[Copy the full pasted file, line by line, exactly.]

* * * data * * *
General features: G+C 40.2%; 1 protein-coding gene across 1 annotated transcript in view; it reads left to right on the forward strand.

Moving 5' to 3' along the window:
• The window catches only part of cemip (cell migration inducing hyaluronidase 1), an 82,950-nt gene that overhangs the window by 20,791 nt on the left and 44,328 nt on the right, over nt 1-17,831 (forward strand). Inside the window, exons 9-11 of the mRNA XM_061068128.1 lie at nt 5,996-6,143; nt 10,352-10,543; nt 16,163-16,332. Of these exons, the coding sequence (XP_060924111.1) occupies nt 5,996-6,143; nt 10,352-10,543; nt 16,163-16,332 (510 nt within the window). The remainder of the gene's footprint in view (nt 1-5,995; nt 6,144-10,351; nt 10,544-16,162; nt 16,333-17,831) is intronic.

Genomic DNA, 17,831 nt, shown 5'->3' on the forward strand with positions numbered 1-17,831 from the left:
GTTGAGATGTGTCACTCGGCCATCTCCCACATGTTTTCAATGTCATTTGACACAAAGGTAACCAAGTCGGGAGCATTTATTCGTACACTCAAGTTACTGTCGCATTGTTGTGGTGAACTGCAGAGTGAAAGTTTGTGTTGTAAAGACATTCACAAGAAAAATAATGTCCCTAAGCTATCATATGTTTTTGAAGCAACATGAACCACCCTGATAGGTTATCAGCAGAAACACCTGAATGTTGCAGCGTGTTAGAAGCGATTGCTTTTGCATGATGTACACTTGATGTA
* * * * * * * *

General features: G+C 40.2%; 1 protein-coding gene across 1 annotated transcript in view; it reads left to right on the forward strand.

Moving 5' to 3' along the window:
• The window catches only part of cemip (cell migration inducing hyaluronidase 1), an 82,950-nt gene that overhangs the window by 20,791 nt on the left and 44,328 nt on the right, over nt 1-17,831 (forward strand). Inside the window, exons 9-11 of the mRNA XM_061068128.1 lie at nt 5,996-6,143; nt 10,352-10,543; nt 16,163-16,332. Of these exons, the coding sequence (XP_060924111.1) occupies nt 5,996-6,143; nt 10,352-10,543; nt 16,163-16,332 (510 nt within the window). The remainder of the gene's footprint in view (nt 1-5,995; nt 6,144-10,351; nt 10,544-16,162; nt 16,333-17,831) is intronic.

Genomic DNA, 17,831 nt, shown 5'->3' on the forward strand with positions numbered 1-17,831 from the left:
GTTGAGATGTGTCACTCGGCCATCTCCCACATGTTTTCAATGTCATTTGACACAAAGGTAACCAAGTCGGGAGCATTTATTCGTACACTCAAGTTACTGTCGCATTGTTGTGGTGAACTGCAGAGTGAAAGTTTGTGTTGTAAAGACATTCACAAGAAAAATAATGTCCCTAAGCTATCATATGTTTTTGAAGCAACATGAACCACCCTGATAGGTTATCAGCAGAAACACCTGAATGTTGCAGCGTGTTAGAAGCGATTGCTTTTGCATGATGTACACTTGATGTA